• 0 Hide
    juanc , November 25, 2011 2:18 PM
    completely amazed at how many errors are in page 2
  • 0 Hide
    juanc , November 25, 2011 2:33 PM
    Either I'm missing to read something or the article on page 3 does not note, that to make Patch Cables you must use a different type, multi-filament copper cable instead of the standard in-wall one-wire solid copper conductors that get cut when you crimp. Huge mistake
  • 0 Hide
    juanc , November 25, 2011 2:44 PM
    Shielded twisted pair (STP) refers to the amount of insulation around the cluster of wires

    There is no "amount" it does have a shield.

    it was first thought that shielding the cable from external interference was the best way to reduce interference and provide for greater transmission speeds. However, it was discovered that twisting the pairs of wires is a more effective way to prevent interference

    No. Shielding is better. But the trick on twisting is that we are talking about "differential" signals. If not, twisting would be useless. Twisting to cables cancel each others emissions and emissions from other places to the cable are canceled too.

    10GBE pros say you should not wire UTP but only STP.

    Need cable lengths longer than the lengths you can buy preassembled

    Never buy preassembled cables. Can't assemble cable as I said before on mono-filament cable.
    One filament wires can't be twisted or take turns or >90 degrees. There's a big chance they can break. Can't wire thru a pipes with the RJ45 plug on it.

    Use Jacks. Buy machine assembled/tested multi-filament patch cords from the jack to the computer/router/printer/switch, whatever.
  • 0 Hide
    Slothy , January 13, 2012 11:57 PM
    I read this article as it was linked in the power supply guide posting, which I thought (on perusing it quickly) seemed rather well done. However, this article is so attrocious (both in inaccuracies and it's horribly outdated information) that it draws into doubt the quality of the original article that brought me here. I'm not just some Joe going off on a rant without knowing a thing, and my apologies as I am sure that this was likely intended for average Joe who doesn't have a strong base in networking, but even for that, it could have been written immensely better. I don't know if the author is to blame or the technical editor.

    First off, as a disclaimer, I didn't bother reading the wireless section. Stuff has been changing too rapidly the past few years to even bother, and it is ultimately so simple nowadays that you shouldn't even have to bother with the wireles options. What I did see of wireless information (such as range) was horribly inaccurate. In my experience with most indoor environments, you'll be lucky if you get a *reliable* signal at a fraction of the 150 feet he mentions.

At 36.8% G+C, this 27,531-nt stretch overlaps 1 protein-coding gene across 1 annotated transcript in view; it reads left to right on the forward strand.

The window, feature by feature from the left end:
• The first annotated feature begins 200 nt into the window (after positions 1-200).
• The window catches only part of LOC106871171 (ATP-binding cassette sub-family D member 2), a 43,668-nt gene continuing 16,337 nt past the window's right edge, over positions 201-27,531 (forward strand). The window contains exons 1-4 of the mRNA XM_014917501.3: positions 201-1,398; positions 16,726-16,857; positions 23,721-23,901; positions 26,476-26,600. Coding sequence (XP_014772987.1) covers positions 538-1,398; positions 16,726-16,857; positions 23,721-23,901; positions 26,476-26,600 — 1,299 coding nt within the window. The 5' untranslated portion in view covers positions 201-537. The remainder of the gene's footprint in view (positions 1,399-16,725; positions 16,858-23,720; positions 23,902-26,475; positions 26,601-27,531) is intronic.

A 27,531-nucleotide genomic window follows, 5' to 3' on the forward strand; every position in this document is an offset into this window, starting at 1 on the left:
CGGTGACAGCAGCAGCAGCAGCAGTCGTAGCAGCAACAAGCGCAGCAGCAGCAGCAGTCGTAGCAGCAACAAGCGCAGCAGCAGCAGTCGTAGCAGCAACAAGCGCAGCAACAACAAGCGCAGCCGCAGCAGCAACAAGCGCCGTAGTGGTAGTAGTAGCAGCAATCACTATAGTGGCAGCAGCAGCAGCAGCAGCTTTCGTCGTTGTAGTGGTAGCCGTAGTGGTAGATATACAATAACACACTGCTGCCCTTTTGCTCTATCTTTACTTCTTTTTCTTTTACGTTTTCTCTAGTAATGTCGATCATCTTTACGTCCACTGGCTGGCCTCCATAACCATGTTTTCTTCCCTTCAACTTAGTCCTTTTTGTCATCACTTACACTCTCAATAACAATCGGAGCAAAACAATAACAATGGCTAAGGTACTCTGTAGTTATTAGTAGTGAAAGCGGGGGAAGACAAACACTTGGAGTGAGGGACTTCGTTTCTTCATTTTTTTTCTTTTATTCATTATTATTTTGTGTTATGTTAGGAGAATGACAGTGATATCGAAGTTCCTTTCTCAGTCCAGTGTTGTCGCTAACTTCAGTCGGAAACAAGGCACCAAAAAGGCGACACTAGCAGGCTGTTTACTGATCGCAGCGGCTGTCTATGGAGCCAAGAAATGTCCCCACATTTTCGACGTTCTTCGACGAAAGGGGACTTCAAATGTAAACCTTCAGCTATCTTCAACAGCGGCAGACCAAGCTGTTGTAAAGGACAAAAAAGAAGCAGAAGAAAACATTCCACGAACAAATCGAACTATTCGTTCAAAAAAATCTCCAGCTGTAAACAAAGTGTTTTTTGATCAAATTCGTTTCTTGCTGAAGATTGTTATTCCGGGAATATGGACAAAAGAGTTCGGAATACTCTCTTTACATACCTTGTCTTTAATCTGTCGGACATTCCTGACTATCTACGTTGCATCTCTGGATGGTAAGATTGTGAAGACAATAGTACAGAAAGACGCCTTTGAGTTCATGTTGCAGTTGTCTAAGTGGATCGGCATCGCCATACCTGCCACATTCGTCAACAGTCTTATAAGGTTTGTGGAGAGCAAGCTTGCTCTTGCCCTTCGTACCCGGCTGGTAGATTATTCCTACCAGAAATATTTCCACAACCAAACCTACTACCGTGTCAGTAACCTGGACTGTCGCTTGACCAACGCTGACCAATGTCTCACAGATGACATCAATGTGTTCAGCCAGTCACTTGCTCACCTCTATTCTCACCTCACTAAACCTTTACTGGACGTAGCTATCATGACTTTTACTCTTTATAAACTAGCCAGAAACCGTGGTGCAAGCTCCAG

Simple advice for wireless: Buy a dual-radio N-capable wireless router and then decide if you're going to use N-capable internal wireless cards or USB dongles for any devices you have that do not include integrated wireless. Be warned that in my experience, many wireless routers designed for home use work fine for wireless devices accessing the internet, but when attempting to transfer data between a wired and wireless device, the router will act as a bottleneck, often running at speeds lower than what standard (10 Mbps) ethernet will provide. If you plan on hooking up a device such as a home server or NAS device to your home wireless router, be careful what you pick and either fork out the money for a higher-end SOHO/SMB device or read your reviews thoroughly and ensure that you're getting exactly that device (down to the revision number even, sometimes).

    This article clutters the users mind with unnecessary information and technical details which to knowledgeable persons will already be apparent, and recognized as often incorrect; and for the unknowegeable reader - incorrect and irrelevant but taken as true. To rattle off a few
    -switches and hubs, while sharing some features (they're small, blockish and have multiple ports) are also different at an operational level - switches are OSI layer 2 devices, while hubs are electrical devices operating at OSI layer 1.
    -Packets do not get where they need to go because of MAC addresses; frames get where they need to go thanks to MAC addresses while packets are at OSI layer 3 and utilize IP addresses for routing.
    -If you want to see your MAC address via ipconfig, use ipconfig/all. ipconfig on its own will not provide you with this information.

    If I wanted to take a closer read or go through it again, I'm sure I could pull out atleast as many errors as I listed above, but I've gotten enough of my steam out about someone publishing yet more outdated and erroneous technical info or advice in the realm of networking and IT. Please, if you're going to write a tech article, do it with a purpose, stay true to it, make sure you have your stuff down pat, and damn well update it if you're going to re-publish it.

    No one cares about coaxial ethernet anymore, unless you're over the hill or working in some industrial environment with networked machinery, in which case I hope you're not getting your expertise from this article.

    PS. I'd still like to say thanks to Tom's Hardware and that they're an invaluable resource - not just for their reviews and articles, but for the user community they have generated as well. But with that said - is it just me, or is Tom's IT site just one big stream of advertisements in the guise of articles, news stories, and white papers?
  • 0 Hide
    Anonymous , August 8, 2012 4:38 AM
    why are you using blue and brown wires even though they are of no use?